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August 2022 Vol. 10 No.8
 

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Alnasser H
Alarifi M

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Merit Research Journal of Medicine and Medical Sciences (ISSN: 2354-323X) Vol. 10(8) pp. 220-223, August, 2022 

Copyright © 2022 Author(s) retain the copyright of this article
DOI: 10.5281/zenodo.7013668

Case Report

Osmotic Demyelination Syndrome in Hyponatremic Patient Despite Appropriate Sodium Correction in 48 Hours

 
 
 

Hatem Alnasser1, Amani Althwainy1*, Mona Almofarej2, Lama Alhomayin2, Mousa Alshabeeb3, Mohammed Alarifi3

 

1Nephrology Unit, Department of Medicine, King Saud University Medical City, Riyadh, Saudi Arabia
2Department of Medicine, King Saud University Medical City, Riyadh, Saudi Arabia.
3Department of Critical Care, King Saud University Medical City, Riyadh, Saudi Arabia..

*Corresponding Author's E-Mail: amani.althwainy.5@gmail.com
Phone Number: +966555377763

Received: 15 July 2022  I  Accepted: 19 August 2022  I  Published: 22 August 2022  I  Article ID: MRJMMS22061
Copyright © 2022 Author(s) retain the copyright of this article.
This article is published under the terms of the Creative Commons Attribution License 4.0.

 

Abstract

 

Osmotic demyelination syndrome is one of the serious complications of rapid correction of severe hyponatremia that possibly can lead to irreversible damage. Here we are reporting a case of a 51-year-old male, with history of recurrent vomiting, recent thiazide diuretic use and alcohol consumption, who presented with severe symptomatic hyponatremia in form of seizure and diminished level of consciousness with an initial sodium level of 99 mEq/L. He was managed with hypertonic saline with significant improvement in his symptoms and he had overcorrected sodium, which was managed with hypotonic saline and desmopressin. Successfully his sodium level maintained at the level of 115 mEq/L in the first 48 hours. However, after 7 days of hospital stay he had drop in his level of consciousness that required intubation and his brain MRI showed features of osmotic demyelination syndrome. After 3 months of hospital stay, the patient’s mentation improved and he became fully oriented and alert, able to talk and moving with assistance. The important learning points of this case are to be very cautious with managing such cases especially those who have high risk factors with limiting the rate of sodium correction to the lowest possible level as 4-6 mEq/L/day and to maintain that even after the first 48 hours until the sodium reached a safe level.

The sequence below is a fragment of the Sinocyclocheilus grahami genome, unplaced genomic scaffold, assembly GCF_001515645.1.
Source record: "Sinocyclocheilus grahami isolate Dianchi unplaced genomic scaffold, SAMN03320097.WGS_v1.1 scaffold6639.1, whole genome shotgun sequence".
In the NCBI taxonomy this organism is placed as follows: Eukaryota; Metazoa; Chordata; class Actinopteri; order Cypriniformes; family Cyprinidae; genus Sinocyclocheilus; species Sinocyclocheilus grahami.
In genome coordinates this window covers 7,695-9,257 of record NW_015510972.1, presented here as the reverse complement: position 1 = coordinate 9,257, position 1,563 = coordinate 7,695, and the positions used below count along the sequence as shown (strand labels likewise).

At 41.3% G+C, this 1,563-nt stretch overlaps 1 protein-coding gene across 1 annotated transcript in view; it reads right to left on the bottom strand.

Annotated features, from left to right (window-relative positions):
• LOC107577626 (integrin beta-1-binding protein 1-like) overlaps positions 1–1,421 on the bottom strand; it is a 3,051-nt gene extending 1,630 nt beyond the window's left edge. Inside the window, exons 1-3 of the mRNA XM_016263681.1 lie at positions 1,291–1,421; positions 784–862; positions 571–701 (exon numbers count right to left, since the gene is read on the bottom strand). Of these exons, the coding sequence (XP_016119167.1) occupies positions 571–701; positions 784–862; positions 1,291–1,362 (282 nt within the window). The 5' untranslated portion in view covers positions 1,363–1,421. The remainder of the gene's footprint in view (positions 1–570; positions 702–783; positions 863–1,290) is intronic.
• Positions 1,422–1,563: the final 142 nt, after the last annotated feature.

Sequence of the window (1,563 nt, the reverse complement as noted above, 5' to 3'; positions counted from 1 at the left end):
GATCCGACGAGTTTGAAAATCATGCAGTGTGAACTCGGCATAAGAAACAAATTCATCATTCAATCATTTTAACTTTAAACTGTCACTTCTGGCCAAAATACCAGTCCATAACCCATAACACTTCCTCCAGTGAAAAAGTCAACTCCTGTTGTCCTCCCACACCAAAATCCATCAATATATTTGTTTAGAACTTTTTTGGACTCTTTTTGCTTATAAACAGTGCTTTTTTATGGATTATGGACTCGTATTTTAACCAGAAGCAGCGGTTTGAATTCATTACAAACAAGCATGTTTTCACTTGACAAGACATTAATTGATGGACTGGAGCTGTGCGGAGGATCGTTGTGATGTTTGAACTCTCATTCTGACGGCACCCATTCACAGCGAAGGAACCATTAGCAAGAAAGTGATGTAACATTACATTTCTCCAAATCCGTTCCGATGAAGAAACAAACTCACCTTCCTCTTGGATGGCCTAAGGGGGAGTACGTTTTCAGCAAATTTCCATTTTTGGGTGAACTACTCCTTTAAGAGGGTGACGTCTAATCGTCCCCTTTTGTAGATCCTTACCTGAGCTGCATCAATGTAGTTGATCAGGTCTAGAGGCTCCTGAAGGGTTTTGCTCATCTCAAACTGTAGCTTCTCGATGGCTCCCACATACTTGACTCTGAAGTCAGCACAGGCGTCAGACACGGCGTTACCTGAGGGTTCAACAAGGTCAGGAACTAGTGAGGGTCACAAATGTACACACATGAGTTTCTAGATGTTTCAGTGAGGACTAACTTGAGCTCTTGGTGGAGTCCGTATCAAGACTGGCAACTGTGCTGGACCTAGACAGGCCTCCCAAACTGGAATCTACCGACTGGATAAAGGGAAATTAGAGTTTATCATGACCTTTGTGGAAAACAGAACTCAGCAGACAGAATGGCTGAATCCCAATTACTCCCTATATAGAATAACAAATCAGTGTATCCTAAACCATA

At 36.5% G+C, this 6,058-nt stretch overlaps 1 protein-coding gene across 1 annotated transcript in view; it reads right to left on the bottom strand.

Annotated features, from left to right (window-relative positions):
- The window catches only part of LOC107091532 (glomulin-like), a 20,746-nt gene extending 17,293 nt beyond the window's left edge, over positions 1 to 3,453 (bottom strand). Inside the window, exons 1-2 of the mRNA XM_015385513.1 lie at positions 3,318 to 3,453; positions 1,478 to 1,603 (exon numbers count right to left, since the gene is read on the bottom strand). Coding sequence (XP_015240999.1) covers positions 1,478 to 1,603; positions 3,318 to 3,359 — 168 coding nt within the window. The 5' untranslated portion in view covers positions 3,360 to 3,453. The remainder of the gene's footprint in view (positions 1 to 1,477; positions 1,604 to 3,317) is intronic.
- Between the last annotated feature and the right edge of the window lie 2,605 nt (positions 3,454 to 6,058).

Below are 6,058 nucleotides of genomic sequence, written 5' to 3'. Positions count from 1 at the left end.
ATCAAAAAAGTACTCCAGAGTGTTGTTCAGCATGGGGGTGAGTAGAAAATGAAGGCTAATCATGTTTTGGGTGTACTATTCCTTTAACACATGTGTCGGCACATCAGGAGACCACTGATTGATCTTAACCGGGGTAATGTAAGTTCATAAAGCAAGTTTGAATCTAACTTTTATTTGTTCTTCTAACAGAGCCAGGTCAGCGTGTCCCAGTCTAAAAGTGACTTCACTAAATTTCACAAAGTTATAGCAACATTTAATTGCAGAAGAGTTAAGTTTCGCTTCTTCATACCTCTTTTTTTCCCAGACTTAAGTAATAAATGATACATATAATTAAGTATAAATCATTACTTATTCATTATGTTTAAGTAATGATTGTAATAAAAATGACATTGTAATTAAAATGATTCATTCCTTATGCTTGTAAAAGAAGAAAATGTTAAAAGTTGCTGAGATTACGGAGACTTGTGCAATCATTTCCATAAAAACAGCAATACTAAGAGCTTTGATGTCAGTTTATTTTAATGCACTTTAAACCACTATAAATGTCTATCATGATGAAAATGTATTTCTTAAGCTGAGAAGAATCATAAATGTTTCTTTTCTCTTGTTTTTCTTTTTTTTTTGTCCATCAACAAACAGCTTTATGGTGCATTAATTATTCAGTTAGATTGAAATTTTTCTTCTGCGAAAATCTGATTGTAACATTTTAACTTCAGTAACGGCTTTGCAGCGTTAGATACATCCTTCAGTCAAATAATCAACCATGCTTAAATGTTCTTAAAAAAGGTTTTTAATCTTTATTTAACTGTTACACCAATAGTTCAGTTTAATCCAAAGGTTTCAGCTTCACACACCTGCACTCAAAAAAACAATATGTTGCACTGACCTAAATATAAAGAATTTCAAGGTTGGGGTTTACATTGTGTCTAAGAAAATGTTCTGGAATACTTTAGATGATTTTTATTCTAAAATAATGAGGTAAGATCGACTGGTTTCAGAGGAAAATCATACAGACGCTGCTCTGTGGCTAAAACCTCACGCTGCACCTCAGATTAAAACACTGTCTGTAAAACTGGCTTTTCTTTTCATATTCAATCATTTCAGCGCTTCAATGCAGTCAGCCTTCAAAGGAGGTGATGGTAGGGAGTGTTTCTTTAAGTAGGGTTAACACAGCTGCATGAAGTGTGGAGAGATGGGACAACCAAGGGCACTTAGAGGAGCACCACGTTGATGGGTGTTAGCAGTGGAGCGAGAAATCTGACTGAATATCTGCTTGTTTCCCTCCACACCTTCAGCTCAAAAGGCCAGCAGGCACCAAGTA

Keywords: Hyponatremia, Osmotic Demyelination Syndrome, Sodium Over-correction









 

 
 
   
   
   
   
   
   
   
   
   
   
   
 
 
 
 
 
 
 
 
   
 
                         

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